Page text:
Chinese solar imports in the US energy market have increased by some 350% in the last 2 years, controlling half of the US energy market and benefiting from government subsidy-funds and loans, currency exchange opportunities and tax incentives.
Following an investigation, initiated by US solar panel manufacturers and lawmakers, whether Chinese imports compete fairly with domestic US products, on Dec. 2nd the US International Trade Commission concluded that Chinese imports are indeed hurting US energy manufacturers; thus a deeper investigation may continue which may lead to imposition of anti-dumping and/or other “protective” measures.
However, there has been a controversy amongst US solar market stakeholders about the Commission’s decision and/or the validity of the outcome.
On one side the Coalition for American Solar Manufacturing (CASM), formed by several solar-panel manufacturers, claim that Chinese manufacturers are tactically working towards a Chinese Monopoly on solar products in the US; they argue that Chinese manufacturers are illegally ‘dumping’ solar products into the US market thus creating unfair competition against US manufacturers who will eventually be forced out of business.
The coalition demands immediate imposition of import tariffs as countermeasures to alleviate unfair competition which, as they claim, has cost almost two thousand US jobs.
On the other side, the coalition of Affordable Solar Energy (CASE), formed by some 132 solar companies, shares a different view of the reality about Chinese solar imports in the US energy market. Opposing CASM, CASE claims that imposition of any such tariffs would be equal to “protectionism” against the free market. CASE believes that tariffs will hinder international competition whereas China and other competing markets are the factors that have drastically contributed towards cost-reductions of solar panels and towards Photovoltaic market growth. Essentially, the position each “solar energy stakeholder” may take largely depends on where each one is positioned on the solar-energy supply chain. Consequently, lower solar-panel prices may have different impact on different levels of the solar energy supply chain. In the Area of Manufacturing, companies are faced with extremely tough competition forcing them to layoffs and other measures towards lowering their prices in order to survive. On the other hand, solar panel distributors, technology integrators and installers perceive lower solar panel costs as an opportunity to grow their margins and their business. Similarly, the opposite effect of high solar panel costs will essentially squeeze their profit margins and lower their sales.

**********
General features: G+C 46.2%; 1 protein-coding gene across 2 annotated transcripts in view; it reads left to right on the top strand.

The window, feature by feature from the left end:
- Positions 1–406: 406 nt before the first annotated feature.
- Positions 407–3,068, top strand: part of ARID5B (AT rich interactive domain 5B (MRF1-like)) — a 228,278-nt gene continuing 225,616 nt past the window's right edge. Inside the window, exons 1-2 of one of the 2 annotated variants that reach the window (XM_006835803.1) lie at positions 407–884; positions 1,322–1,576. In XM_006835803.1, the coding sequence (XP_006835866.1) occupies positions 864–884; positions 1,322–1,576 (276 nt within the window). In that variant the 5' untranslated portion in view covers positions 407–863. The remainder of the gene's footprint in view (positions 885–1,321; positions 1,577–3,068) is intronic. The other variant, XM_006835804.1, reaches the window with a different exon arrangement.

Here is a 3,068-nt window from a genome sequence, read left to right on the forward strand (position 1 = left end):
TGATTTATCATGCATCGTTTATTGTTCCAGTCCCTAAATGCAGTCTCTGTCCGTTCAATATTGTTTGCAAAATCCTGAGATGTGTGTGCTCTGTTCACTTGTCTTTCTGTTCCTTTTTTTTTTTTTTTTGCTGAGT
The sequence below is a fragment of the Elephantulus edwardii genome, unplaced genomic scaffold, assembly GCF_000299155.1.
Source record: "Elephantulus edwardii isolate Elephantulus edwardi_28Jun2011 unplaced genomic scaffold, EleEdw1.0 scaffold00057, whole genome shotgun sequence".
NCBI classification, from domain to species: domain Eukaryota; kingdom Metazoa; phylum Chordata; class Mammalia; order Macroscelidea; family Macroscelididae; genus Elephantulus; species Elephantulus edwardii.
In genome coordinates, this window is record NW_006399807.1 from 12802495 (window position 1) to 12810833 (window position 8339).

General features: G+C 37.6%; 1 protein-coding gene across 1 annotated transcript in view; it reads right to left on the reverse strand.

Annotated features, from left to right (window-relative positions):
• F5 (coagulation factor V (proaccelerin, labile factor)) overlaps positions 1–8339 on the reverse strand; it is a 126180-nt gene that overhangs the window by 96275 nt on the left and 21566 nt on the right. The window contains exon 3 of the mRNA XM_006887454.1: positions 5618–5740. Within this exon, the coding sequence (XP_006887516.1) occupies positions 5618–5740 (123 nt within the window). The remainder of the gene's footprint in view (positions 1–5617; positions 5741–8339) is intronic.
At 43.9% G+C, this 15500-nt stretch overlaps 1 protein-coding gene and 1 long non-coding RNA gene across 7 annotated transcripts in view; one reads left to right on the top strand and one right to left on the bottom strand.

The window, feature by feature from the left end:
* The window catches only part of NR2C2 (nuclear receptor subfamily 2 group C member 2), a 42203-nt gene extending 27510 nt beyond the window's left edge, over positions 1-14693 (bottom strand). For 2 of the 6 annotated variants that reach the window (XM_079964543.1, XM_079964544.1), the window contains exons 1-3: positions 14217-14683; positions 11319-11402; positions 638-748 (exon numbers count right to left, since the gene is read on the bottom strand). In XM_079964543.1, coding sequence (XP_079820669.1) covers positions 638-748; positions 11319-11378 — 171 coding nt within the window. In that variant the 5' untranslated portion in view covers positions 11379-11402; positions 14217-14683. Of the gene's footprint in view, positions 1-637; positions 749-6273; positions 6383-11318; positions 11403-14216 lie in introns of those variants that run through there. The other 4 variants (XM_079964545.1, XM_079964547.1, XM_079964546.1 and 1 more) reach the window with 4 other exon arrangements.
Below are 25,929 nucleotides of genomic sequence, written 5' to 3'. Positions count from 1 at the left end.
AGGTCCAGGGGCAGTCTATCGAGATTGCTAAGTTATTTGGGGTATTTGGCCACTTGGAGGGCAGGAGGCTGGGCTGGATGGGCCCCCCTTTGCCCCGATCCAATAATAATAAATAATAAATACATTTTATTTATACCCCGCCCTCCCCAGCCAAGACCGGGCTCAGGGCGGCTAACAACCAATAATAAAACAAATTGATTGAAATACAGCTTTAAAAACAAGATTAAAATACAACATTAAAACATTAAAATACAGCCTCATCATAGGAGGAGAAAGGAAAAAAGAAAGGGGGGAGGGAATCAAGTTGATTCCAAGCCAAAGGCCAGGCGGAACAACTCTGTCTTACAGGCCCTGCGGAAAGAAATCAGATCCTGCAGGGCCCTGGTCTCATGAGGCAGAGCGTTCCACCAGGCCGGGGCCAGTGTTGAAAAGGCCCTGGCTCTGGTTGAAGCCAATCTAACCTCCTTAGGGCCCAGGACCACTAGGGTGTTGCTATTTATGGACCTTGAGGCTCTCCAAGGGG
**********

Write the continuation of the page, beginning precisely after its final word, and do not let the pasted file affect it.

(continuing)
A third, and perhaps most important, stakeholder group is that of consumers who are expected to benefit from lower prices brought by Chinese and other international competition.
Reduction of solar panel prices has been an expected, missing link, towards rapid solar market growth globally. Lower costs for solar installations can lead to increased investments in renewable green energy for homes or for commercial or green power generation installations.
The market potential for solar energy is huge; focusing on lowering prices in the long run may facilitate beneficial exploration of this potential. However, the end receiver on the supply chain may not necessarily benefit directly from such lower costs depending on consumers’ negotiating power in the market. In an indirectly “protected” environment, the consumer may “take”, in the form of “cost-savings”, only the “leftovers” from earlier stages on the supply chain (manufacturers and distributors).
Consequently, cost reductions of solar panels brought in by Chinese imports in the US energy market undoubtedly has different effects amongst the solar energy stakeholders: manufacturers, distributors, employees and consumers. As illustrated above, benefits from solar-panel cost reductions may not be equally allocated.